• The Advisory Network has also organized ourselves, ensuring that our work can operate in a transparent and equitable manner, and securing resources to support and enable participation of a broad range of organizations and advocates.

Challenges and Opportunities for Protecting Human Rights Online

There is still much more that can be done within the structure of the Christchurch Call. I would highlight, in particular, the need for more robust engagement with the various governmental signatories to the call. Many governments who are members of the Call have considered and adopted counter-terrorism legislation in the past few years. Many of these legislative efforts have raised significant concerns among civil society, for:

  • the threats they may create to free expression online through the imposition of filtering requirements and short time-frames for content removal, 
  • The risks they can pose to privacy of individuals, by requiring reporting of online activity to law enforcement and undermining people’s ability to access and use strong, end-to-end encrypted services,
  • And the potential for counter-terrorism policies to stigmatize and to subject to disproportionate and unwarranted scrutiny, the vulnerable and already marginalized groups and communities in our societies, many of whom are themselves targets of terrorist activity.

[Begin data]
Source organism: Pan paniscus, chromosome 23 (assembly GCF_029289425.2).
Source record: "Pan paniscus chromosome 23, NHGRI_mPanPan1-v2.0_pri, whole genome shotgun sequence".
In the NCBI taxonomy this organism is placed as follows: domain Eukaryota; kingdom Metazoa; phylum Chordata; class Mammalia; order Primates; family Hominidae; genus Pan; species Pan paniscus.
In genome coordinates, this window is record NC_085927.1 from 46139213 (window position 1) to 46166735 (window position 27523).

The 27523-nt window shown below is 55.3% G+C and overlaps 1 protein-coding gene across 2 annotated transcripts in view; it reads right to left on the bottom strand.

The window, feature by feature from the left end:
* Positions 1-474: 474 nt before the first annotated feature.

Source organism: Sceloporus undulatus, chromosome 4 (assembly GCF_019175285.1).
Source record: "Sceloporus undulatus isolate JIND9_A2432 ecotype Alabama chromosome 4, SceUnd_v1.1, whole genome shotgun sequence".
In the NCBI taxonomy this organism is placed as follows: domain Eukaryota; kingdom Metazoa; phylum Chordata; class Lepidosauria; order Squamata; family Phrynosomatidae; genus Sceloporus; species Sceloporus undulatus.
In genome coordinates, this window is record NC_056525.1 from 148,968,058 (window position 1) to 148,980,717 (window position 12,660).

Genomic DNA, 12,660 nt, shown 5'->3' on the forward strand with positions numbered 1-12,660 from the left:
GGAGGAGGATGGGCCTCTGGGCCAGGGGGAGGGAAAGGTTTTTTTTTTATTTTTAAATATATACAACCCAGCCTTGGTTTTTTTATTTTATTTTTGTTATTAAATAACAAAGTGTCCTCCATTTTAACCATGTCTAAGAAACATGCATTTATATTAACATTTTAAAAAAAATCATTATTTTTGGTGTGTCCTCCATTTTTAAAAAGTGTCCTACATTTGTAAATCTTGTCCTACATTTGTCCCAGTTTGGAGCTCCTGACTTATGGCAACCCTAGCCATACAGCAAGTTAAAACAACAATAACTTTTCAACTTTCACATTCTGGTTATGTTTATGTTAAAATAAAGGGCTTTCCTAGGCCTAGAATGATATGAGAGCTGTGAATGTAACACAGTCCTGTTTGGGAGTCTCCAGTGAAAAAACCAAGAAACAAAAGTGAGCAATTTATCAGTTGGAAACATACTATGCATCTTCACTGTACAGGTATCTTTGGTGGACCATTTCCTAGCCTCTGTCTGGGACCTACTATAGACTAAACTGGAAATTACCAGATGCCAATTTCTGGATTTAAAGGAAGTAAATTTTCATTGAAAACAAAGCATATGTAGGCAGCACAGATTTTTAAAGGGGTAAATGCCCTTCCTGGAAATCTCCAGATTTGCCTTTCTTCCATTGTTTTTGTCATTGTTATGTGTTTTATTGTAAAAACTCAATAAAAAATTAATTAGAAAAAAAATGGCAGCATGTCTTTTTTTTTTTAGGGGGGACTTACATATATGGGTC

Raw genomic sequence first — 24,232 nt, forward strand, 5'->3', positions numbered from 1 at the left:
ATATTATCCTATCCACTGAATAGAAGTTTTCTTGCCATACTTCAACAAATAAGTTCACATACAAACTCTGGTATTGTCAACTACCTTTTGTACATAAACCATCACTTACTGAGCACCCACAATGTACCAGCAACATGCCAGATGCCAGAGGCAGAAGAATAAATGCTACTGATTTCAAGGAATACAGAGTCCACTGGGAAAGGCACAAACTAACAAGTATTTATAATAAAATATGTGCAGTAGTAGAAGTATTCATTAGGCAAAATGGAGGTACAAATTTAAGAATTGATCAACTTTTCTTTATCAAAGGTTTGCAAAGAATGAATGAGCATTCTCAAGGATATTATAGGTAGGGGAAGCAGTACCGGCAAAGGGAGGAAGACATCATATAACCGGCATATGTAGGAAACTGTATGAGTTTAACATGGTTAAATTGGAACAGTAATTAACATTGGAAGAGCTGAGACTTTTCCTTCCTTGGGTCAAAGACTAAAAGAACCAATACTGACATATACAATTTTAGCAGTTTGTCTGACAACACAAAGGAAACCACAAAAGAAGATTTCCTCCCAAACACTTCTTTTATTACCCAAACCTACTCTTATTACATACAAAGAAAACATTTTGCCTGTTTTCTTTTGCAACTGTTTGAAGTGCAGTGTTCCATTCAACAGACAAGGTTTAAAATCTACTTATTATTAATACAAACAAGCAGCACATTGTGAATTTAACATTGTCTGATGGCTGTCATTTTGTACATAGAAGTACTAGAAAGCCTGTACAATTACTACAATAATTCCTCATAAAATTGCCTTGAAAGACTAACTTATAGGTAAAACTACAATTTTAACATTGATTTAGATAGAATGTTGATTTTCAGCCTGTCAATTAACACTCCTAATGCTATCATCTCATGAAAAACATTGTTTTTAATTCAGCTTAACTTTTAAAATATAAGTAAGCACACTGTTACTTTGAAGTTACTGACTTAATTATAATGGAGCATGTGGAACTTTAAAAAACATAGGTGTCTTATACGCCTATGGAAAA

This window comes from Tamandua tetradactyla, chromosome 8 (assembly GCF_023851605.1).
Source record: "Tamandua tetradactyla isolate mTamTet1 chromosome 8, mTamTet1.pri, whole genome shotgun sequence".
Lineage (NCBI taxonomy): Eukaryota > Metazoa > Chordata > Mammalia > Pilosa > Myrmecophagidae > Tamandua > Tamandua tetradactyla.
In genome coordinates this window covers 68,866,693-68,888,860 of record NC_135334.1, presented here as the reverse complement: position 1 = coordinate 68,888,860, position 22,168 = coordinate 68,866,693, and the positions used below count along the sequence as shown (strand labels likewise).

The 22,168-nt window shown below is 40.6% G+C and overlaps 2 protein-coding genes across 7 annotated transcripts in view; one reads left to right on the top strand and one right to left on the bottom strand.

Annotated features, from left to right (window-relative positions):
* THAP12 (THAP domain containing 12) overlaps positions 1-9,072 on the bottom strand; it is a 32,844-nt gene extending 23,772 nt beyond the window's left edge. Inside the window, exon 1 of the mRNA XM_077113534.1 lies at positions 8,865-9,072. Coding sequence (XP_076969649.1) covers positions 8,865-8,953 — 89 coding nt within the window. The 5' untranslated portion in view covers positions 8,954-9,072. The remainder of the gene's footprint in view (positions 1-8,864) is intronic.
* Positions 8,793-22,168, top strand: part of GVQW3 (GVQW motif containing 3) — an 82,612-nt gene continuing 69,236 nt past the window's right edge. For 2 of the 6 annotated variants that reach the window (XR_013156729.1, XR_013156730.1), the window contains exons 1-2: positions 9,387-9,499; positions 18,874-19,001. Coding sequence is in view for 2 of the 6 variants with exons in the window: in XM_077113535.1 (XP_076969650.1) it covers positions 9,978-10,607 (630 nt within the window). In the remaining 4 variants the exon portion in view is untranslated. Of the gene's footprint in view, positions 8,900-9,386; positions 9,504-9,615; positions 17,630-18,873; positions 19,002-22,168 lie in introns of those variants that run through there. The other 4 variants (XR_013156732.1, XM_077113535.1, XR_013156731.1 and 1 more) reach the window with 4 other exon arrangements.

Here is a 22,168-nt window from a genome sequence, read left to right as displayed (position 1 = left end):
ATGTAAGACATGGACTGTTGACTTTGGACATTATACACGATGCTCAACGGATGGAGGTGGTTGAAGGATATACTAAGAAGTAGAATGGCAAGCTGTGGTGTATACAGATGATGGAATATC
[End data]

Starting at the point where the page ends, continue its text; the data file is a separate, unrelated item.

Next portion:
Such provisions are inconsistent with the commitments governments have made in the Christchurch Call to act “without compromising human rights and fundamental freedoms”. So I would invite all signatories of the Call, and indeed all participants here today, to understand that there is a resource available to them, in the Advisory Network, that stands ready to help them identify and avoid such human rights risks in their counter-terrorism policies.

Lessons Learned

I would leave participants in this discussion today with a few lessons we have learned from the Christchurch Call Advisory Network and other multistakeholder initiatives. First, meaningful engagement of civil society, technical experts, academics, and other stakeholders should be a component of initiatives from the very beginning.

Further, there are a variety of fora that have already put in the difficult work of establishing operating procedures and getting underway. It is easy to underestimate the sheer amount of time it can take to establish a workable multistakeholder venue, and governments and others are strongly encouraged to look to existing initiatives, rather than to further attenuate the scarce time and material resources of civil society participants.

Finally: the purpose of these initiatives must remain squarely focused on protecting and promoting human rights and preserving an open, interconnected Internet that supports the enjoyment of human rights of all people around the world. The challenges that we face are not easy, and do not have simple answers or technical quick-fixes. But by working together, building on the important work that has already been done, and keeping human rights as the foundation of everything we do, I believe we can achieve an open, accessible Internet that empowers individuals and communities, provides robust online civic spaces, and supports healthy and thriving democracies around the world.

Thank you.